Another oft-quoted Cassidy gem is the word scam, which Cassidy linked to the phrase is cam é or ’s cam é, meaning ‘it’s crooked’. This is a slightly odd phrase, though it is possible that someone would say it. The problem with this is that it is a phrase. Why would someone who was bilingual in Irish and English use a phrase rather than a word like caimiléireacht (which means fraud or deception)? So a bilingual person saying ‘It’s a ’s cam’ is really saying ‘It’s a it’s crooked’. Highly unlikely.

Back in the real world, scam probably comes from the Spanish escamotear, which is defined as:

            to palm, to conceal; to lift, to swipe; to cover up.

Here’s a definition in Spanish from  The second example essentially means ‘they stole a thousand pesetas from me in front of everybody.’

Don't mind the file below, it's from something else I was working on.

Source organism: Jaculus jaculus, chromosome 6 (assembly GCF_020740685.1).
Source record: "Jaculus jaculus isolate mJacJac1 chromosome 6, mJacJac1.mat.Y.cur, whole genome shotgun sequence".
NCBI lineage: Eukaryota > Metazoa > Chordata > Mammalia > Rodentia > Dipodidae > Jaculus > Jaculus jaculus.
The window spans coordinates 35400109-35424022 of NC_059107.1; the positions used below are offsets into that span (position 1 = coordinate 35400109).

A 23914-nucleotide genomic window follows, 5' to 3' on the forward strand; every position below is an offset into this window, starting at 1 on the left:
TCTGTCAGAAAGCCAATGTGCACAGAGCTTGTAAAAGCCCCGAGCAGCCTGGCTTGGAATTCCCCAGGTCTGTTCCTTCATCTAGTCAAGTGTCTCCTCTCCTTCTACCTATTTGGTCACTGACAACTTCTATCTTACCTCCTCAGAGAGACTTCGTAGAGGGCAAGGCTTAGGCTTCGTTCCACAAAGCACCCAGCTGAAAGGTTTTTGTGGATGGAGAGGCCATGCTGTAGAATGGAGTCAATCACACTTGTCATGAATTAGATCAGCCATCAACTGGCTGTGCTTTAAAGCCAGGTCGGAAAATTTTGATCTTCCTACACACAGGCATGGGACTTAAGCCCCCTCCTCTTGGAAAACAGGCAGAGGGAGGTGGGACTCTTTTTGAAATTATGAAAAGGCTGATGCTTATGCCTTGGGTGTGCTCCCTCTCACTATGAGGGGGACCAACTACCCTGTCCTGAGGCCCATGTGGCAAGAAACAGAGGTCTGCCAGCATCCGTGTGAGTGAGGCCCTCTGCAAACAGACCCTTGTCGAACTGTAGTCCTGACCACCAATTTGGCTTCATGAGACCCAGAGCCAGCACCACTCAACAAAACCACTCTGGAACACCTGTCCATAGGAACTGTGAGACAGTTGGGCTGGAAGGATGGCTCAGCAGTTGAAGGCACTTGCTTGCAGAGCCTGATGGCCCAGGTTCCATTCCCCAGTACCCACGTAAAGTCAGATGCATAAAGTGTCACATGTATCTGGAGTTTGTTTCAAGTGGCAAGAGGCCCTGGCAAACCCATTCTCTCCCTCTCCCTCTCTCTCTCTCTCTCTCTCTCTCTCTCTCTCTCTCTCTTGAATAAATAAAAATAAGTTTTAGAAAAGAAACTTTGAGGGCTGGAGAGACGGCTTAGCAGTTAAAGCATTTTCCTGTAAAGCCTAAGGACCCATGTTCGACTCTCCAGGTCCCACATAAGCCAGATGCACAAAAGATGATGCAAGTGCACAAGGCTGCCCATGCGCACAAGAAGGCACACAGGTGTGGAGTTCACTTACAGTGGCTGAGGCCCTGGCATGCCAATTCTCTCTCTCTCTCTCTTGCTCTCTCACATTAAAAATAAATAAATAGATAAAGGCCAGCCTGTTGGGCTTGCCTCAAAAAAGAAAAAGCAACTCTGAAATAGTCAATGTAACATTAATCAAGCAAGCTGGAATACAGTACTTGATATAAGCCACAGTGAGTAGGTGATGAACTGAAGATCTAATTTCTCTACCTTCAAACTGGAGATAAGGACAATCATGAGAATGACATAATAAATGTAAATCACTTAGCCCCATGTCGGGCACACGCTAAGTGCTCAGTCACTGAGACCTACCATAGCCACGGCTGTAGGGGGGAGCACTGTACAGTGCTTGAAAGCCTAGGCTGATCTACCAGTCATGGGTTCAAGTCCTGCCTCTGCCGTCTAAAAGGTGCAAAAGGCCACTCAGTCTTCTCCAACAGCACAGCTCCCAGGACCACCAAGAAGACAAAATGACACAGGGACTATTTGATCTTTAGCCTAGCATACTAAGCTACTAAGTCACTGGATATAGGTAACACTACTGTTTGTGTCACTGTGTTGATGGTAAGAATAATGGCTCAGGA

Hacer desaparecer algo mediante un hábil juego de manos de manera que        los presentes no se den cuenta:

            el mago escamoteó un par de palomas y un conejo.

            2. Robar o quitar algo con agilidad y astucia:

            me han escamoteado mil pesetas delante de todo el mundo.

            3. Eludir, evitar, suprimir intencionadamente:

            cuando habla de su marido no escamotea elogios.

This is a much more likely candidate, as the meaning is exactly right and you don’t have to put two words together in order to make up a suitable phrase. All the letters are there in escamotear!

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